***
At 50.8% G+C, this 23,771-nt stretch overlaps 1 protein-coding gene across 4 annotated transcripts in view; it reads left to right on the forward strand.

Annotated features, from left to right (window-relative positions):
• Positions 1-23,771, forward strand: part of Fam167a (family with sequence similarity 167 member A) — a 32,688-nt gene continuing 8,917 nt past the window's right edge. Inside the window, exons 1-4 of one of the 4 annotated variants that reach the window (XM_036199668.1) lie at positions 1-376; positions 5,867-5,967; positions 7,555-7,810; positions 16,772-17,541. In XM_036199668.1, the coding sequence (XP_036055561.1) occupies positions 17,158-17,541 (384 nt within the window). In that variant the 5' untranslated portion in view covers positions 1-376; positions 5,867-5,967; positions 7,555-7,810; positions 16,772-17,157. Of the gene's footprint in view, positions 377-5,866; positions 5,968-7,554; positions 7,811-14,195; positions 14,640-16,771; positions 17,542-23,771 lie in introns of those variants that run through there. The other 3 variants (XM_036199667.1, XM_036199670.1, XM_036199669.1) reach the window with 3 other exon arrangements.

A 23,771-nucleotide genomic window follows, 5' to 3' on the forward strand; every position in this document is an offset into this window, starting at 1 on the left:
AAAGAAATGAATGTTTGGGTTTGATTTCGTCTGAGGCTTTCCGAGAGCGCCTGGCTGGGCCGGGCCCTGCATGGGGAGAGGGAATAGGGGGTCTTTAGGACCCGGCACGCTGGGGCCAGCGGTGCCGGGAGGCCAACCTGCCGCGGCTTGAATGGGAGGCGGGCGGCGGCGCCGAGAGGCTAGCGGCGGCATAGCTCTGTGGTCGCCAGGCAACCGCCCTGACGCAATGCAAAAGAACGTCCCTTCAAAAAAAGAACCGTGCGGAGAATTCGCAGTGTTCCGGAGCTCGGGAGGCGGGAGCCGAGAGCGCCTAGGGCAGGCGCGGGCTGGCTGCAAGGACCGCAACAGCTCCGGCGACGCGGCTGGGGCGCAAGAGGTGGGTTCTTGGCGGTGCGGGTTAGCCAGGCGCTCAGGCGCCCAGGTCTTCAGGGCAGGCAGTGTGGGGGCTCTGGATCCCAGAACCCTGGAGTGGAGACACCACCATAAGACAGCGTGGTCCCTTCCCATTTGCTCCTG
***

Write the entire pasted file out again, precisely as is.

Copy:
At 50.8% G+C, this 23,771-nt stretch overlaps 1 protein-coding gene across 4 annotated transcripts in view; it reads left to right on the forward strand.

Annotated features, from left to right (window-relative positions):
• Positions 1-23,771, forward strand: part of Fam167a (family with sequence similarity 167 member A) — a 32,688-nt gene continuing 8,917 nt past the window's right edge. Inside the window, exons 1-4 of one of the 4 annotated variants that reach the window (XM_036199668.1) lie at positions 1-376; positions 5,867-5,967; positions 7,555-7,810; positions 16,772-17,541. In XM_036199668.1, the coding sequence (XP_036055561.1) occupies positions 17,158-17,541 (384 nt within the window). In that variant the 5' untranslated portion in view covers positions 1-376; positions 5,867-5,967; positions 7,555-7,810; positions 16,772-17,157. Of the gene's footprint in view, positions 377-5,866; positions 5,968-7,554; positions 7,811-14,195; positions 14,640-16,771; positions 17,542-23,771 lie in introns of those variants that run through there. The other 3 variants (XM_036199667.1, XM_036199670.1, XM_036199669.1) reach the window with 3 other exon arrangements.

A 23,771-nucleotide genomic window follows, 5' to 3' on the forward strand; every position in this document is an offset into this window, starting at 1 on the left:
AAAGAAATGAATGTTTGGGTTTGATTTCGTCTGAGGCTTTCCGAGAGCGCCTGGCTGGGCCGGGCCCTGCATGGGGAGAGGGAATAGGGGGTCTTTAGGACCCGGCACGCTGGGGCCAGCGGTGCCGGGAGGCCAACCTGCCGCGGCTTGAATGGGAGGCGGGCGGCGGCGCCGAGAGGCTAGCGGCGGCATAGCTCTGTGGTCGCCAGGCAACCGCCCTGACGCAATGCAAAAGAACGTCCCTTCAAAAAAAGAACCGTGCGGAGAATTCGCAGTGTTCCGGAGCTCGGGAGGCGGGAGCCGAGAGCGCCTAGGGCAGGCGCGGGCTGGCTGCAAGGACCGCAACAGCTCCGGCGACGCGGCTGGGGCGCAAGAGGTGGGTTCTTGGCGGTGCGGGTTAGCCAGGCGCTCAGGCGCCCAGGTCTTCAGGGCAGGCAGTGTGGGGGCTCTGGATCCCAGAACCCTGGAGTGGAGACACCACCATAAGACAGCGTGGTCCCTTCCCATTTGCTCCTG